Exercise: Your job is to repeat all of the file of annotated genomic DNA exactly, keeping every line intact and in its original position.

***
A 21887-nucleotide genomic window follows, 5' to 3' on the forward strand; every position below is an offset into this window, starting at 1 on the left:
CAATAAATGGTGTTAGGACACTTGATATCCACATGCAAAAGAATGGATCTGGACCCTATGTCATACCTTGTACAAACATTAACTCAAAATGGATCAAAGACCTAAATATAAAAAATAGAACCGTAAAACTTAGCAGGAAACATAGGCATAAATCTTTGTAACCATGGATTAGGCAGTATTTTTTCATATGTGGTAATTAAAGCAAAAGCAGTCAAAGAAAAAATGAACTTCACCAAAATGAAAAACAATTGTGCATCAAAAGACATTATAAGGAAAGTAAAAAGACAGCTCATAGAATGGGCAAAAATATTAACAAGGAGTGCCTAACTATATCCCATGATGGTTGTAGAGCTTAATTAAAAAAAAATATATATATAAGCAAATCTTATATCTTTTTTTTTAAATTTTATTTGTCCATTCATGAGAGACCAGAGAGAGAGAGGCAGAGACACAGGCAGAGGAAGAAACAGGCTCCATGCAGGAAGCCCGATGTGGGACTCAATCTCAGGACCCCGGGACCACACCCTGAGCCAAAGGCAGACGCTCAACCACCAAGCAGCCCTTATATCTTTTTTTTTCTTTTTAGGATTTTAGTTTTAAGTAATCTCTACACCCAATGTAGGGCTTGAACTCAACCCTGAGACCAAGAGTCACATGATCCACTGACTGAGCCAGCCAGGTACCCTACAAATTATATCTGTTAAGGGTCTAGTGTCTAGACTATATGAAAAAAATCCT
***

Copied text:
A 21887-nucleotide genomic window follows, 5' to 3' on the forward strand; every position below is an offset into this window, starting at 1 on the left:
CAATAAATGGTGTTAGGACACTTGATATCCACATGCAAAAGAATGGATCTGGACCCTATGTCATACCTTGTACAAACATTAACTCAAAATGGATCAAAGACCTAAATATAAAAAATAGAACCGTAAAACTTAGCAGGAAACATAGGCATAAATCTTTGTAACCATGGATTAGGCAGTATTTTTTCATATGTGGTAATTAAAGCAAAAGCAGTCAAAGAAAAAATGAACTTCACCAAAATGAAAAACAATTGTGCATCAAAAGACATTATAAGGAAAGTAAAAAGACAGCTCATAGAATGGGCAAAAATATTAACAAGGAGTGCCTAACTATATCCCATGATGGTTGTAGAGCTTAATTAAAAAAAAATATATATATAAGCAAATCTTATATCTTTTTTTTTAAATTTTATTTGTCCATTCATGAGAGACCAGAGAGAGAGAGGCAGAGACACAGGCAGAGGAAGAAACAGGCTCCATGCAGGAAGCCCGATGTGGGACTCAATCTCAGGACCCCGGGACCACACCCTGAGCCAAAGGCAGACGCTCAACCACCAAGCAGCCCTTATATCTTTTTTTTTCTTTTTAGGATTTTAGTTTTAAGTAATCTCTACACCCAATGTAGGGCTTGAACTCAACCCTGAGACCAAGAGTCACATGATCCACTGACTGAGCCAGCCAGGTACCCTACAAATTATATCTGTTAAGGGTCTAGTGTCTAGACTATATGAAAAAAATCCT